Colluding Colleges

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It’s pretty clear that sky-high tuition keeps postsecondary education out of reach for many Americans. It’s not clear what’s behind the ever-rising costs—up nearly 500 percent since 1980. Kevin Carey, policy director of Education Sector, a think tank based in Washington, D.C., contends that the fundamental problem is that consumers are being forced to shop for higher education on the basis of a college’s reputation rather than the quality of the education. 

Colleges are doing whatever they can to lock away “objective . . . information about how well [they] teach,” Carey says. In the absence of clear information, buyers rely on judgments about the reputations of different institutions, which are often based on a school’s wealth, admissions selectivity, and price tag. In a nutshell, the focus on image over educational improvements drives costs up, and drives teaching quality down, he asserts.

The most popular proxy for data on college caliber—the U.S. News and World Report annual rankings—bases 10 percent of a school’s standing on spending per student, with additional points awarded for higher faculty salaries. “If an innovative college found a way to become more efficient and charge less while maintaining academic quality, its U.S. News ranking would actually go down,” Carey writes. So, colleges spend huge sums on new facilities, state-of-the-art fitness centers, big-name researchers, and winning sports teams. Such visible investments help buoy a school’s reputation, but they don’t help students learn.
Beyond the top 10 percent of institutions, American higher education is a “sea of mediocrity,” Carey writes. (In 2006, there were 11 million college students enrolled in 2,600 four-year institutions.) The average graduation rate for the less selective half of American four-year colleges is a woeful 45 percent. For low-income students, the situation is even bleaker—less than 40 percent get a degree within six years of enrolling. And many college degrees are empty qualifications: Less than one-third of adults with a B.A. can compare and contrast two newspaper editorials, and more than a quarter can’t perform basic math calculations.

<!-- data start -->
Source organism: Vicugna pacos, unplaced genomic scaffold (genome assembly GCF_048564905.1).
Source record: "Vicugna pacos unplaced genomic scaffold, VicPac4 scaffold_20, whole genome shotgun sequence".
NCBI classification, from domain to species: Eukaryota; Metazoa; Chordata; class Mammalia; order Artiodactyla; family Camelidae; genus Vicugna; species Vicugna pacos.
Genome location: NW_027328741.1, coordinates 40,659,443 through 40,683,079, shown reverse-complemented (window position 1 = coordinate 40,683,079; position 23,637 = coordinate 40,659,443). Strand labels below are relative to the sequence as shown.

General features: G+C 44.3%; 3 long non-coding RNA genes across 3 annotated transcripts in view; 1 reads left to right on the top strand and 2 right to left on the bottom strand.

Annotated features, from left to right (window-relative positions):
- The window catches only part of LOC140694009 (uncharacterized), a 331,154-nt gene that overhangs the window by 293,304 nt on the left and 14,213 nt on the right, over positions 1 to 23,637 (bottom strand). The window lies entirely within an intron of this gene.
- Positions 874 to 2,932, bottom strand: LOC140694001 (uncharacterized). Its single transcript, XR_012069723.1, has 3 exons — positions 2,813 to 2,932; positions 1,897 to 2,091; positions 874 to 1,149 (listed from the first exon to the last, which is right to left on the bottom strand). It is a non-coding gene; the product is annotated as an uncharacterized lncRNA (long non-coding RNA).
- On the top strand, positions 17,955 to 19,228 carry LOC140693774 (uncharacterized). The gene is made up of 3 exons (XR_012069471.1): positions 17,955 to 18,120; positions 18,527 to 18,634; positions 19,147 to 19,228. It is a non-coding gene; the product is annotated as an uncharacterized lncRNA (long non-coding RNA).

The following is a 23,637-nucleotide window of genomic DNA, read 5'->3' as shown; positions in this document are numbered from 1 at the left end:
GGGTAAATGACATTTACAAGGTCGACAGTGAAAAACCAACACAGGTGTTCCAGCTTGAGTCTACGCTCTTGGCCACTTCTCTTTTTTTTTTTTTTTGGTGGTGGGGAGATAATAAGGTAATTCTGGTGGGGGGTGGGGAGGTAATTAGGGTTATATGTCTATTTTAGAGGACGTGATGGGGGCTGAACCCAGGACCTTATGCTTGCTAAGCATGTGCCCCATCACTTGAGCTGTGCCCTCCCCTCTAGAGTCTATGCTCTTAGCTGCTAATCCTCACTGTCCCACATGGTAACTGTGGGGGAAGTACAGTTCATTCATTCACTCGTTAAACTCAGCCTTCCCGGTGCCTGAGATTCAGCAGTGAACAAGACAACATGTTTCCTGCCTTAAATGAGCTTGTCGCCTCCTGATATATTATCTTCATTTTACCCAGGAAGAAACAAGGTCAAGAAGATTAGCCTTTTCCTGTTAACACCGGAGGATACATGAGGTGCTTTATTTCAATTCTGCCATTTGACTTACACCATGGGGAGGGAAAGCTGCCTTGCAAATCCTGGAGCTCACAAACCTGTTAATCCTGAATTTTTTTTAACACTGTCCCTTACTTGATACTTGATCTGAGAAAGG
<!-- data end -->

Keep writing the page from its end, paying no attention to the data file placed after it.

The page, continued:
Carey says the federal government must tie programs that help students pay tuition (such as Pell Grants) to colleges’ commitment to providing objective information on their institutional performance. Hundreds of colleges already participate in assessments such as the National Survey of Student Engagement (NSSE) and the Collegiate Learning Assessment (CLA). The NSSE asks a sample of students how many books and papers were assigned, how many hours they spent preparing for class, whether they had group projects, etc. CLA test takers, freshmen and seniors, write long analytical essays.
However, Carey writes, the potent higher-education lobby has aggressively resisted efforts to make the results of such tests public, and Congress has refused to take even baby steps in that direction. But only increased transparency will push colleges to do what they are meant to do: teach.

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